You should contact your doctor if you experience anything worse than a light bump on the head. If you remain alert, able to respond, can move normally, and aren’t displaying symptoms of brain trauma than your injury is likely not serious.
However, a severe enough blow to the head may cause bleeding in or around the brain which could lead to significant brain damage if not treated quickly.
If you or someone else experiences any of the following symptoms after receiving an injury to the head than the damage is likely serious and you should contact emergency medical services immediately. These include:
Brain damage is no laughing matter which is why you should treat any head injury with the utmost seriousness. Any form of traumatic brain injury can have a wide range of psychological and physical effects. Some symptoms of brain damage occur right away while others may take days or weeks before they manifest.
Symptoms of mild traumatic brain injury may include:
Cognitive or mental symptoms
Cognitive or mental symptoms
Infants and small children may not have the ability to communicate the fact they may be experiencing a headache, confusion, or other symptoms associated with brain damage. If your child receives a head injury keep on the lookout for the following:
There are various types of brain injuries. These include:
A hemorrhage is any form of uncontrolled bleeding. Hemorrhages can occur within your brain tissue, called intracerebral hemorrhage, or in the space surrounding your brain called a subarachnoid hemorrhage.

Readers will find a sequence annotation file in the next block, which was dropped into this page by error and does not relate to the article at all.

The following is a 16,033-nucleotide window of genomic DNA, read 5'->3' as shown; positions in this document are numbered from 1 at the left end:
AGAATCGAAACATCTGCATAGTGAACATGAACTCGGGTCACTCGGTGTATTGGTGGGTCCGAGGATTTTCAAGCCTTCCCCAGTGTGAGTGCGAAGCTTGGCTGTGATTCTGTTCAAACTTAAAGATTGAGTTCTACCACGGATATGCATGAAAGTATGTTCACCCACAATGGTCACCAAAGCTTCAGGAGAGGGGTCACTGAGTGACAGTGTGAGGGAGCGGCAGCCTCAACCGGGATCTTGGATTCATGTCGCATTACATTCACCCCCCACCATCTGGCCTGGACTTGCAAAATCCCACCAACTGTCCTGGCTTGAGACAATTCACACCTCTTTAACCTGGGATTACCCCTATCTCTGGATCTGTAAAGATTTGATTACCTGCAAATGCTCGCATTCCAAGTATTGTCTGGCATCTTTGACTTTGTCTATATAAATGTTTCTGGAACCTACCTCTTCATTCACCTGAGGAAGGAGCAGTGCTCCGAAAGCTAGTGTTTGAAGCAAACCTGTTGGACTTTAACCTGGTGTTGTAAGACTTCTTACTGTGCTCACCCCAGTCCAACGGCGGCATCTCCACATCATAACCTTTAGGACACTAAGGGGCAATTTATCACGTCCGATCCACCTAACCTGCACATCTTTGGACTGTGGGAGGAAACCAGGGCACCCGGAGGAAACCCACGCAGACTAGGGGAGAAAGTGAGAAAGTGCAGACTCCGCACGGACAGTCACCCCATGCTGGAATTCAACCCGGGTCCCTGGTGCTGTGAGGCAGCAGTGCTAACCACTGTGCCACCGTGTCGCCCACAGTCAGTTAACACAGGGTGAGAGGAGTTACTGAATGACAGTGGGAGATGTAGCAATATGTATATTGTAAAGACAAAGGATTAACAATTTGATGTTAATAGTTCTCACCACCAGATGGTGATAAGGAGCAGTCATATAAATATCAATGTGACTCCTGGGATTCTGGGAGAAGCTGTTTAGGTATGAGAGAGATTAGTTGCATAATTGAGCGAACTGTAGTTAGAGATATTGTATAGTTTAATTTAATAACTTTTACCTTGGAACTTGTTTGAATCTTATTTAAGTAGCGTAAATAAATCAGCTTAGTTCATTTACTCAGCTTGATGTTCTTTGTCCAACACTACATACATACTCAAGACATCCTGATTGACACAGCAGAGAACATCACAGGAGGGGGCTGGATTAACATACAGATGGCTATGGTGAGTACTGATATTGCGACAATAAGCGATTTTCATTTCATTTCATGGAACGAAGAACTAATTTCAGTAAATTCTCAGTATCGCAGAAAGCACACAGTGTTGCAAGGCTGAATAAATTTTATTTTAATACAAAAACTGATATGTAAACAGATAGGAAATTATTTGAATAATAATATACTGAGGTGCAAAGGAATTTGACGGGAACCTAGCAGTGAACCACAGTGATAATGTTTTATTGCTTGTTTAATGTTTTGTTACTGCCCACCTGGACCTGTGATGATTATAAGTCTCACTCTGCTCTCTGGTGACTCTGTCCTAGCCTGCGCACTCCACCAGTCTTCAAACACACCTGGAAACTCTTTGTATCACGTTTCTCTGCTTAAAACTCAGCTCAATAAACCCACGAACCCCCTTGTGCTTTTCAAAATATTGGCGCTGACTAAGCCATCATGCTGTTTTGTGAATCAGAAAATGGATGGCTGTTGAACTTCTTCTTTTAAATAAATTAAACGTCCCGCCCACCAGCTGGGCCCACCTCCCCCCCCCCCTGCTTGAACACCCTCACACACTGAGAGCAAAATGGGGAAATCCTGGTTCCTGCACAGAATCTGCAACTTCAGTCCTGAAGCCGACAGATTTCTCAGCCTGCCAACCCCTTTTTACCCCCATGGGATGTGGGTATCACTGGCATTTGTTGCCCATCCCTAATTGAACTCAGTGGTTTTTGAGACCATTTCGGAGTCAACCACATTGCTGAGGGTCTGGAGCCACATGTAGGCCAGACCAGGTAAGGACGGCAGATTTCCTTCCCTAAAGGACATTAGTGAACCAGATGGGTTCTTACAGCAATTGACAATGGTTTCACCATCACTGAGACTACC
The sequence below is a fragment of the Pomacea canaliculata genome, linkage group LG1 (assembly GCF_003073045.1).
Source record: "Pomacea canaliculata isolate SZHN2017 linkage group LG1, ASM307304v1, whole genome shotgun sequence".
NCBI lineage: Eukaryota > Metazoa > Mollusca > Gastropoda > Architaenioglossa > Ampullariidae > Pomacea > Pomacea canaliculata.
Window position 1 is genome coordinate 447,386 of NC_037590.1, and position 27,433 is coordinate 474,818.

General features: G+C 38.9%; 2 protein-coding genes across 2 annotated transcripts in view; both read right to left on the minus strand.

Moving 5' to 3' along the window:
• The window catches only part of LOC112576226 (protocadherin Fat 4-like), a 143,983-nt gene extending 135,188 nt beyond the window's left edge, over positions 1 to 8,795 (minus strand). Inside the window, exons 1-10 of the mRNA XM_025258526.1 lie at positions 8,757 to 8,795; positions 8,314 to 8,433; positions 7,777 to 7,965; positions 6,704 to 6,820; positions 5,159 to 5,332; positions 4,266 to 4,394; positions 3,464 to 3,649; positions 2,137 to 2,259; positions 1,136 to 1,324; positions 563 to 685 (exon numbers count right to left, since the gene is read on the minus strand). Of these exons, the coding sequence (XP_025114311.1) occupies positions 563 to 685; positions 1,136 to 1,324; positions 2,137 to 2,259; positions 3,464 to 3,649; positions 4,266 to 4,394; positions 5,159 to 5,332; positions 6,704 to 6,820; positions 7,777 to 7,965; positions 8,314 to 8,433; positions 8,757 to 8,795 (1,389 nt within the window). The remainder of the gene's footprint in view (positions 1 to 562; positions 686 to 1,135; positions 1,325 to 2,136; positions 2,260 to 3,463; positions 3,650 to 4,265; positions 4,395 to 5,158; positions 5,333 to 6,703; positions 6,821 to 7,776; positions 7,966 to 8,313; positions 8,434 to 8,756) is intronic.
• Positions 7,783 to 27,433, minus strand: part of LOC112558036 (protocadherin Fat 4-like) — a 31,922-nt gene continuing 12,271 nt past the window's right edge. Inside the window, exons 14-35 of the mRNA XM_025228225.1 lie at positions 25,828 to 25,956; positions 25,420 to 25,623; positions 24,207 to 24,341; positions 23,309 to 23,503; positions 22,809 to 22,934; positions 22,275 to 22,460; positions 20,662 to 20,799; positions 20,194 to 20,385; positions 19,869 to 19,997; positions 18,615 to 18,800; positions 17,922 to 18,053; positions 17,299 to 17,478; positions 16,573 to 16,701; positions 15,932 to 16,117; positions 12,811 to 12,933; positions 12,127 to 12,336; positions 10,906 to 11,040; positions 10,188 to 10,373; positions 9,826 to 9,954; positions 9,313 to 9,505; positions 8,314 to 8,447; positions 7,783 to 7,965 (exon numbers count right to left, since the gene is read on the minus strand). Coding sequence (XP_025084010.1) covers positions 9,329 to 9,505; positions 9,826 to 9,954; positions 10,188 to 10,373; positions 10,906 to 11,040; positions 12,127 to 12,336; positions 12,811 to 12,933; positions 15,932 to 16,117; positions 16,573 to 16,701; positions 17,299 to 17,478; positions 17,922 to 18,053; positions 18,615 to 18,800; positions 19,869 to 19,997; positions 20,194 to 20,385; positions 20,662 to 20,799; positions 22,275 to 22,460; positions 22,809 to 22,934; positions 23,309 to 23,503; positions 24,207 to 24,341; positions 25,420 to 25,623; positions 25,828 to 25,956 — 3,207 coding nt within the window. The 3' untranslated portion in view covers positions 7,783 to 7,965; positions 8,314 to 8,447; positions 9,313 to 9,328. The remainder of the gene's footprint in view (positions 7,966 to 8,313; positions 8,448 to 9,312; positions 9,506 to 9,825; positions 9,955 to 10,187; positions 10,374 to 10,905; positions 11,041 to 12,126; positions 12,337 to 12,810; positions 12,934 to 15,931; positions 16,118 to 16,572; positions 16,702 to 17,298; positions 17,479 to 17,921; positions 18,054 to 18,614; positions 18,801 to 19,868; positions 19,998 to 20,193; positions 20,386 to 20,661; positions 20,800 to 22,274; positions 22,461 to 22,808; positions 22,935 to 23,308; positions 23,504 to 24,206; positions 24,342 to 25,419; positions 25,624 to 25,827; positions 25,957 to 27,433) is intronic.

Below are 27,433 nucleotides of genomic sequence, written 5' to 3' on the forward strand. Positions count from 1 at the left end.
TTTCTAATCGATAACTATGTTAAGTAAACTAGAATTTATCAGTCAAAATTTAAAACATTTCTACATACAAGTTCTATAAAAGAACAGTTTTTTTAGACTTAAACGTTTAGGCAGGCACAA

Intracerebral hemorrhages can cause a pressure buildup in the brain while subarachnoid hemorrhages can lead to vomiting and headaches.
A concussion can occur when an individual impacts their head to the point where they sustain a brain injury. In many cases the effects of a concussion are temporary. However, repeated concussions can lead to permanent damage.
Most of the bones in the human body are supported by bone marrow. With that being said the skull does not have bone marrow. As a result, the skull is very strong and difficult to fracture or penetrate — perfect for protecting the brain. The downside is that if the skull is fractured in any capacity, the brain is that much more likely to sustain damage.
Any type of brain injury can cause an edema or swelling. Typically, swelling is a common reaction to an injury anywhere on the body. However, when this takes place in the brain, it can be dangerous because the skull can’t stretch to accommodate the swelling. Eventually the brain may swell to the point where it presses against the skull which can lead to pressure and possible complications such as nausea, loss of coordination or much worse.
If you have symptoms of a severe head injury don’t delay — see a doctor right away. If the situation is serious enough, contact emergency services so you can receive immediate medical attention. Emergency medical personnel are trained to move patients without causing additional damage. If you have symptoms after one or two days after the injury than you should visit your doctor immediately.
It’s a common belief that once a person has hit their head, they should not be allowed to go to sleep. However, this theory only holds true for those who are experiencing symptoms of brain trauma (i.e., loss of coordination, dilated pupils, etc.). A slight bump on the head will typically go away with sufficient rest.
Featured Image Credit: U.S. Air Force photo illustration/Chris McCann
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